Vancouver police say a young woman has died after taking ecstasy at a house party Saturday night, marking the fourth death linked to the drug in the last two months in the Lower Mainland.

BC Ambulance Service paramedics and firefighters were called to a home in the 5500-block of Larch Street at around 6 a.m. Sunday to treat a woman in medical distress.

Despite their efforts, the 22-year-old died in hospital. Her name has not been released at her family's request.

Const. Lindsey Houghton issued a warning about the "inherent risk and potential peril" of ingesting the drug, cautioning that there is no quality control in illegal drug manufacturing.

"This isn't made in a sterile pharmaceutical lab. This is made in garage, or bathtub or on someone's stove."

Investigators say the latest victim appears to have taken the party drug recreationally with several friends who did not suffer similar reactions, despite taking the same dosage.

"They took the exact same amount: one pill," Houghton said.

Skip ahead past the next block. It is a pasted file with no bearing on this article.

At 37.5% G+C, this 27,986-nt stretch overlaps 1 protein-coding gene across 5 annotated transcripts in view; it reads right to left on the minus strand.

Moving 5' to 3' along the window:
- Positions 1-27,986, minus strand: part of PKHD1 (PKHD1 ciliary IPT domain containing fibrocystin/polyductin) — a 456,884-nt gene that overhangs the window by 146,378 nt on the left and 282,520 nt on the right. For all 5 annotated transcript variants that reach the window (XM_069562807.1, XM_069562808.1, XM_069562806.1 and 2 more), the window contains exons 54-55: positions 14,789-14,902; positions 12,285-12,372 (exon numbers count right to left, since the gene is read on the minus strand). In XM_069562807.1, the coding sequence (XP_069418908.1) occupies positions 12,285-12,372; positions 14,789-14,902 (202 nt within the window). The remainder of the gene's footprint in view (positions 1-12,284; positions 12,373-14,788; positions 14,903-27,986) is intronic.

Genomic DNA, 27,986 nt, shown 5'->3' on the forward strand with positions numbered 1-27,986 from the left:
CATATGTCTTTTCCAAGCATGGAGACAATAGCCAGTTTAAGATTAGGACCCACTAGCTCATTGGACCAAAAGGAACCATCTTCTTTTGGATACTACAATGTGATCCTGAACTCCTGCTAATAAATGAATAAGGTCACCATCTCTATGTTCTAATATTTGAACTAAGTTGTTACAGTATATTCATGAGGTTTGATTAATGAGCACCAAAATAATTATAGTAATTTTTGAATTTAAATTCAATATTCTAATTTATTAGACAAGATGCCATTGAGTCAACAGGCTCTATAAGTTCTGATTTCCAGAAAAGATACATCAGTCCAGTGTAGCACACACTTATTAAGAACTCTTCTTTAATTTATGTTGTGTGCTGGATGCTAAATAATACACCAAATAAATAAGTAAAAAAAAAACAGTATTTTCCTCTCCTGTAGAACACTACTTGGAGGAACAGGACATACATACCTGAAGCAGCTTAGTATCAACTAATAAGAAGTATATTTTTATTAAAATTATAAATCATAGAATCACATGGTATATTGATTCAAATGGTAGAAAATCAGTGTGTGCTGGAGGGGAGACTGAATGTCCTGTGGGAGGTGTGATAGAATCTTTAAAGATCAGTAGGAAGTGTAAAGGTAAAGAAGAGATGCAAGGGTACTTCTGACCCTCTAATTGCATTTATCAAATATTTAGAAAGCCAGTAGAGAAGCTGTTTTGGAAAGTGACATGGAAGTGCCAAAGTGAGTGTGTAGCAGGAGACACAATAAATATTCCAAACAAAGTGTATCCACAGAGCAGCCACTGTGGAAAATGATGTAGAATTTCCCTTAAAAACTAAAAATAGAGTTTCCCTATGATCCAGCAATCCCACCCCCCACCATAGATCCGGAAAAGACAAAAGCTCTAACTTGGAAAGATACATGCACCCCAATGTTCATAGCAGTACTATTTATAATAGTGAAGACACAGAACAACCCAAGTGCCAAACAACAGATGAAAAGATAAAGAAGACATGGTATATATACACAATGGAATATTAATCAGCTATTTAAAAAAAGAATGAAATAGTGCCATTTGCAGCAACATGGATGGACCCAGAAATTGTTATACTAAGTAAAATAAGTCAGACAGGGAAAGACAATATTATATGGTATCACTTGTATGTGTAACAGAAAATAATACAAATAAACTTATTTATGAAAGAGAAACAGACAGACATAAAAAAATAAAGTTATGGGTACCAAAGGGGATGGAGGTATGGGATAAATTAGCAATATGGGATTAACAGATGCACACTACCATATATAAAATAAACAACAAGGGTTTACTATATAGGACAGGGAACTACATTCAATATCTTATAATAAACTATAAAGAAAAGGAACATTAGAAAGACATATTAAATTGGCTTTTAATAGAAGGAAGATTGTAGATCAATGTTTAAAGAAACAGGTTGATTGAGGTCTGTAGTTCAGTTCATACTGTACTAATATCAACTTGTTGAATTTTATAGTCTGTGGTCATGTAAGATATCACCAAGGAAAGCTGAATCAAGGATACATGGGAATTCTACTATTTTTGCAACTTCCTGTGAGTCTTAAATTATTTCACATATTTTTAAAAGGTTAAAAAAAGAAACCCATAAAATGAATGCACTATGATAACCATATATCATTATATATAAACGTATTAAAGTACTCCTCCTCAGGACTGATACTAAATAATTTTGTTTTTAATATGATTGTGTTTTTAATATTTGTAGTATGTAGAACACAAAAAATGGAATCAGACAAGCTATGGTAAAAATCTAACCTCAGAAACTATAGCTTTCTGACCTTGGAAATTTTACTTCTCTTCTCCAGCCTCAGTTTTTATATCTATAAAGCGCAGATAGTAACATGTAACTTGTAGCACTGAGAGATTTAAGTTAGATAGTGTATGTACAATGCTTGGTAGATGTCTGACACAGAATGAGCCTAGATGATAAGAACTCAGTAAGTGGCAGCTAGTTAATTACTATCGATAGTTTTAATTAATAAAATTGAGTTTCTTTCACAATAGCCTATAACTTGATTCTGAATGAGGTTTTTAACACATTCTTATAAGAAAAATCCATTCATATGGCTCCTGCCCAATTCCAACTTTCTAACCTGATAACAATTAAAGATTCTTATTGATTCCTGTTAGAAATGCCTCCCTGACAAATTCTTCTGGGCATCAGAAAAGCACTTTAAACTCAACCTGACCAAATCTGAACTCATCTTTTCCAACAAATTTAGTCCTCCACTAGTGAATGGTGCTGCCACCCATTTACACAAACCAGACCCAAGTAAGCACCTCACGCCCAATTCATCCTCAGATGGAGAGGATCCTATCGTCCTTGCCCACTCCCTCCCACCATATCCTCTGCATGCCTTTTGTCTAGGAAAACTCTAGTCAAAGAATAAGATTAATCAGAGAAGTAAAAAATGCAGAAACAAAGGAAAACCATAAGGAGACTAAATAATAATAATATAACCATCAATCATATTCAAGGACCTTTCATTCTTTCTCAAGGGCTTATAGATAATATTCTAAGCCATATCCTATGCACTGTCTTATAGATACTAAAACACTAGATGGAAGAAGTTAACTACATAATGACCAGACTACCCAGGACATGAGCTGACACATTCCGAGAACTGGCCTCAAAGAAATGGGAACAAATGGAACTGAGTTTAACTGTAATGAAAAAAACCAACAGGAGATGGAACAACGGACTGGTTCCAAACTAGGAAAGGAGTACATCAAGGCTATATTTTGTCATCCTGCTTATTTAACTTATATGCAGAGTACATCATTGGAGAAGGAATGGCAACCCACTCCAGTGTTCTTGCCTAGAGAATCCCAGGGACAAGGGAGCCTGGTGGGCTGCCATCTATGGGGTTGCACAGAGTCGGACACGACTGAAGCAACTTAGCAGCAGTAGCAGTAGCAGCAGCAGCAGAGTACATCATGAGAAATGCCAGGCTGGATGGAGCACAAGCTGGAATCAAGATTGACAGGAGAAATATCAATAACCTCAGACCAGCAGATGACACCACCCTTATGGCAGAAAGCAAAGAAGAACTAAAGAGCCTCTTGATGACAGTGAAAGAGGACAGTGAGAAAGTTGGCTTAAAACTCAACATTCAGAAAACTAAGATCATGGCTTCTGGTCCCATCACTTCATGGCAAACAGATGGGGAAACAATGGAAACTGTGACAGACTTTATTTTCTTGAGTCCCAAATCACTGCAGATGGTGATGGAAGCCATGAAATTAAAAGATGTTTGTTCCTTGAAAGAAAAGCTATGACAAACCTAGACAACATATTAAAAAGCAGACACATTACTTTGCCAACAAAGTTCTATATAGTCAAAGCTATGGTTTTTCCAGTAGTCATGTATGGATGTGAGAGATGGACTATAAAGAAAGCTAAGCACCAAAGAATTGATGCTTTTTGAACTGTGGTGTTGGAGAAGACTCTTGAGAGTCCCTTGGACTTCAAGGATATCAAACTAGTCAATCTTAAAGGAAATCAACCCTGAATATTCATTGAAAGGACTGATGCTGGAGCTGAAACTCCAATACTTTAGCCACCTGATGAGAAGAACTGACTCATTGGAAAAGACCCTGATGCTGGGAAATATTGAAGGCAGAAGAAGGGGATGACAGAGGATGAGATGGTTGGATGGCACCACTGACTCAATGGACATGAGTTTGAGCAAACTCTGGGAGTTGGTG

The incident follows similar tragedies that claimed the lives of 20-year-old Tyler Miller on November 27, 17-year-old Cheryl McCormack on Dec. 20 and an unnamed Burnaby resident who ingested ecstasy on New Year's Eve.

Abbotsford police say that McCormack appears to have been taking the party drug for weight loss purposes, while Miller used it recreationally with friends.

A 24-year-old Abbotsford resident was also rushed to hospital in critical condition on New Year's Eve after taknig ecstasy with friends, who say she may have taken more of the drug than they had.

Const. Ian MacDonald said he was last updated on the young woman's condition on Thursday, when she remained "fighting for life" and had yet to regain consciousness.

Several public warnings about the drug have been issued in recent weeks, but Houghton said people continue to put themselves at risk. To mitigate the chances of further tragedy, police are now urging users to pay attention to warning signs.

"If there is even the slightest hint of discomfort in your body or you react, phone 911 immediately. Don't wait, don't lie down and hope you'll get better," Houghton said. "Delaying could cost your life."